Lawrence Berkeley National Laboratory
Electrodes boost microbial metabolism to mineralize antibiotics in manure.
- Author(s): Rodrigo Quejigo, Jose
- Tejedor-Sanz, Sara
- Schroll, Reiner
- Esteve-Núñez, Abraham
- et al.
Published Web Locationhttps://doi.org/10.1016/j.bioelechem.2019.04.008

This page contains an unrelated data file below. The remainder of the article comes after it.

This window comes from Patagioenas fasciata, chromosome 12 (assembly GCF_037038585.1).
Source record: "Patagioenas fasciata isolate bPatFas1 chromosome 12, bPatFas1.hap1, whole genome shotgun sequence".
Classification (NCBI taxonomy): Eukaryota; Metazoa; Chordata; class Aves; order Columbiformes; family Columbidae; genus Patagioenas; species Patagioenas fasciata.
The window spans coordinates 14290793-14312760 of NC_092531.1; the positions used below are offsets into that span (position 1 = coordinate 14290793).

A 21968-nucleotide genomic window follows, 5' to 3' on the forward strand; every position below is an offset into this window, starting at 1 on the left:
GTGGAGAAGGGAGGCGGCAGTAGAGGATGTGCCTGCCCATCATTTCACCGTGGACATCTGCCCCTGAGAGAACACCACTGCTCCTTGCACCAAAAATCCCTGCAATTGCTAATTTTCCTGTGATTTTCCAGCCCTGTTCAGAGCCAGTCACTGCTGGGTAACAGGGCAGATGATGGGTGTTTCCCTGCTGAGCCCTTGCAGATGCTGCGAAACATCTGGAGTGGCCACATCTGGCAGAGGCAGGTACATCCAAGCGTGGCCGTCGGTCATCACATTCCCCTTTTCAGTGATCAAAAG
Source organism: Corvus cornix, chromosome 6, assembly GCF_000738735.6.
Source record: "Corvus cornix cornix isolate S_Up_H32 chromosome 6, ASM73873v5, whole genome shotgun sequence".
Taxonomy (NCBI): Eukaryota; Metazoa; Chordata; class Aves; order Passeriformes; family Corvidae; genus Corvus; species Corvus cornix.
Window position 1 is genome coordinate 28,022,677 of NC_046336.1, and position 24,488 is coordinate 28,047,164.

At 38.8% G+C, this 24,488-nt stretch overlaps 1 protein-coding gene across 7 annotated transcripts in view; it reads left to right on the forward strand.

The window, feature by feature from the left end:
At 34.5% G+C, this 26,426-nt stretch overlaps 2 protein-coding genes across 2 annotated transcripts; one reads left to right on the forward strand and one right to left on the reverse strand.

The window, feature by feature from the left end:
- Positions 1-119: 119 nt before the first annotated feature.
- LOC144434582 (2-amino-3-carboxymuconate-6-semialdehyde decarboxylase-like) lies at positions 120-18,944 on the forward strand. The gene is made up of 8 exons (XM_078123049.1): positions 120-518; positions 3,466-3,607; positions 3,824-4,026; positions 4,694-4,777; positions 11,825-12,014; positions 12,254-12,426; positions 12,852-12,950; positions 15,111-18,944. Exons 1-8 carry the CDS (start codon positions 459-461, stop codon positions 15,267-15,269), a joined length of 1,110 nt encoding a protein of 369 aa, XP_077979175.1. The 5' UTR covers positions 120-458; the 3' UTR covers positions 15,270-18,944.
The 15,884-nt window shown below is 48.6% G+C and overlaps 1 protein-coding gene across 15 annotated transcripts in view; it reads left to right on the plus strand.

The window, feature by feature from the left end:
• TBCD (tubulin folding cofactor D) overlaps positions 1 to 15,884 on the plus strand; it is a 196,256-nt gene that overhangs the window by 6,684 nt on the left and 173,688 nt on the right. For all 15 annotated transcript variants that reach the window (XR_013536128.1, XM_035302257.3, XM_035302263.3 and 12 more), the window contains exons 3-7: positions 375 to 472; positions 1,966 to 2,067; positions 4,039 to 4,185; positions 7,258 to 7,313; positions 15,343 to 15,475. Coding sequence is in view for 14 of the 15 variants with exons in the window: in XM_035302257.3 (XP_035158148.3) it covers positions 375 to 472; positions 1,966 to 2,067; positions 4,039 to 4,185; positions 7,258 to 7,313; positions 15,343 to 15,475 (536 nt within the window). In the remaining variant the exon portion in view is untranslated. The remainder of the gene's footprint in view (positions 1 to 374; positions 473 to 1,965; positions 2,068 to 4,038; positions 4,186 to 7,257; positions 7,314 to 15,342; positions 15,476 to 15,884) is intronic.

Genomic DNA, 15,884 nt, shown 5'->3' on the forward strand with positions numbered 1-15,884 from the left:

Livestock manures are potential sources of antibiotics in the environment. Sulfamethazine (SMZ), frequently used in veterinary medicine, can enter the environment by using manure as soil fertilizer due to its incomplete absorption in the animal gut and its unmetabolized excretion. The objective of this study was to evaluate the mineralization of 14C-labelled SMZ in manure under a new redox scenario provided by microbial electrochemical reactors, termed microbial electroremediating cells (MERC). These devices aim to overcome the electron acceptor limitation in bacterial oxidative metabolism by means of using electrodes to enhance the biodegradation of pollutants in the environment. Our results revealed that the total degradation of 14C-SMZ reached 43.5% in short term batch laboratory scale experiments under reducing conditions (-400 mV vs. Ag/AgCl). Actually, SMZ mineralization was enhanced up to 10-fold in the early stages (after 2 weeks) in comparison with an electrode-free natural attenuation assay. Moreover, mineralization showed a dependence on electrode potential, with negligible results for conditions set to +400 mV vs Ag/AgCl. The impact of merging electrodes and microorganisms for manure bioremediation suggests a promising future for this emerging technology to treat polluted livestock wastes and prevent soil and groundwater pollution.